This fall. The High School of Jewish Studies in suburban Buffalo offered a new course with the riveting title “Lilith as Cover Girl.” Cantor Barbara Ostfeld, who created the course, said that her inspiration came from LILlTH’s Spring 2001 cover “Boobs! How Jewish Women Feel About Their Breasts.”
“I wanted a course to oppose the insidious quality of girls’ magazines, that infuse young women with the idea that they need all kinds of gimmickry, like breast-enhancing creams, in order to be successful.” Ostfeld .said. The ‘Boobs’ issue was my catalyst. When it arrived in the mail, I thought, what a great juxtaposition!” The high school’s course catalog publishes this as part of the description; “The point will be to see how popular culture’s ideal woman measures up to her funky, brainy Jewish sister.”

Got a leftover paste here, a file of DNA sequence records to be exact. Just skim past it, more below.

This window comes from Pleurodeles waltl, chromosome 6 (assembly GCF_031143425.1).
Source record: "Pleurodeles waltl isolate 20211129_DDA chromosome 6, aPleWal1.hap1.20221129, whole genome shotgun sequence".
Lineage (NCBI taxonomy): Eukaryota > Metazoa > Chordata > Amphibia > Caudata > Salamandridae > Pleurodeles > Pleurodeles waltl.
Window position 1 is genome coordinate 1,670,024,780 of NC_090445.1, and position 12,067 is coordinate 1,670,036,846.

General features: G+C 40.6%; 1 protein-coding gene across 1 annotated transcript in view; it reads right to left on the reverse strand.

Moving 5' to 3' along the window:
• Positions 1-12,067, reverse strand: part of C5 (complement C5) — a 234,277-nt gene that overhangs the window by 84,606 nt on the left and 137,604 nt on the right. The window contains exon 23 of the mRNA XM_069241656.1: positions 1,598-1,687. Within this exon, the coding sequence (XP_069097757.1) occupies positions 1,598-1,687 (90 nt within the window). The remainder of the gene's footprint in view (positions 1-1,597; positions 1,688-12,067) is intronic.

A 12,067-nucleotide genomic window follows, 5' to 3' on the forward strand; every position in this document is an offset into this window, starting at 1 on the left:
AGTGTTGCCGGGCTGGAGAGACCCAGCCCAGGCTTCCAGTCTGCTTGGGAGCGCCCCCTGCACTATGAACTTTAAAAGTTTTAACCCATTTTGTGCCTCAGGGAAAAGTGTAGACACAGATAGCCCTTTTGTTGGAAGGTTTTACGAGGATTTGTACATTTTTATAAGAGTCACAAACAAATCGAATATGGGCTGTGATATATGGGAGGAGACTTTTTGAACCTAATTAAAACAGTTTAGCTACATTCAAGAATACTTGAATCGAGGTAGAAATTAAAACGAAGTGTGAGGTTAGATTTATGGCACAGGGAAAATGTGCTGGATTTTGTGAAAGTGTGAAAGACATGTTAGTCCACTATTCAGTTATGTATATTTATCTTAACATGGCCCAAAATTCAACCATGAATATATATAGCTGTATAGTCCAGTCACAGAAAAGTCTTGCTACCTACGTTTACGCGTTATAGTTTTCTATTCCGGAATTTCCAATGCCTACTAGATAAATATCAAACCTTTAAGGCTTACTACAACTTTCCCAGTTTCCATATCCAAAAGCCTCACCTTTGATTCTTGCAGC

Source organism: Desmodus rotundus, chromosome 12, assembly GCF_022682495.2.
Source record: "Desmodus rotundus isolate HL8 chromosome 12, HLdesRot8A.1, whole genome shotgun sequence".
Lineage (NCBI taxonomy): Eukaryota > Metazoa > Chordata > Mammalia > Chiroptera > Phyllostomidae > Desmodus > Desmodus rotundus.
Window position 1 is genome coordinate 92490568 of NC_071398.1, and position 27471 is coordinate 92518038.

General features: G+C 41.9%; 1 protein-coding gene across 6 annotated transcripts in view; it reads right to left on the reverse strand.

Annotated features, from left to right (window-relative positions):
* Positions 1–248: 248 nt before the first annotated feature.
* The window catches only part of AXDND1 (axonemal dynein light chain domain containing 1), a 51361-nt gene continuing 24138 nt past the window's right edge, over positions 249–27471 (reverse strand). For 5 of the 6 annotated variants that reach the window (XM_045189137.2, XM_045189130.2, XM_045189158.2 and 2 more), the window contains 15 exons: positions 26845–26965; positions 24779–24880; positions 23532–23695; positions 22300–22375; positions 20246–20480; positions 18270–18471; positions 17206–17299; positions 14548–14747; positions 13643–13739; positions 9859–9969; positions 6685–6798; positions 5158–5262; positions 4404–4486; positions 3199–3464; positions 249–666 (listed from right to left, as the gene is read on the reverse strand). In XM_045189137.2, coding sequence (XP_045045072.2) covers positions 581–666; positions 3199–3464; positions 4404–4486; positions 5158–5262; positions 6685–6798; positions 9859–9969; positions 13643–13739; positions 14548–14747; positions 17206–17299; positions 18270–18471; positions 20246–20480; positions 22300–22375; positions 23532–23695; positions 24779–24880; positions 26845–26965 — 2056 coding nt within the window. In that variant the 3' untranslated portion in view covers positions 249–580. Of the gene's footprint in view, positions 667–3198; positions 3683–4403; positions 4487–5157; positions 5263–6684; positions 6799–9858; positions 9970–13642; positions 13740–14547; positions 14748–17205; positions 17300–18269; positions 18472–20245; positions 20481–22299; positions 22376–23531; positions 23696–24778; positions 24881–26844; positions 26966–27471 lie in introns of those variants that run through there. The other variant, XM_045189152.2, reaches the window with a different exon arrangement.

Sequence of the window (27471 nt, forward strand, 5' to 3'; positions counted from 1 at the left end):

Among Ostfeld’s students is her own teenage daughter. In the first lesson, Ostfeld used Rachel Kranson’s article from the Spring 2001 issue, “The Queen of Sheba’s Fuzzy Legs,” to segue into a discussion about female sexuality and modesty. In contrast to the message of Kranson’s piece, Ostfeld brought in depilatory ads culled from young women’s magazines.
“I told the girls that the purpose of pubic and underarm hair is to attract, not repel.” Ostfeld used the Fall 2001 cover story about Jewish women’s eggs to discuss views of infertility in Judaism.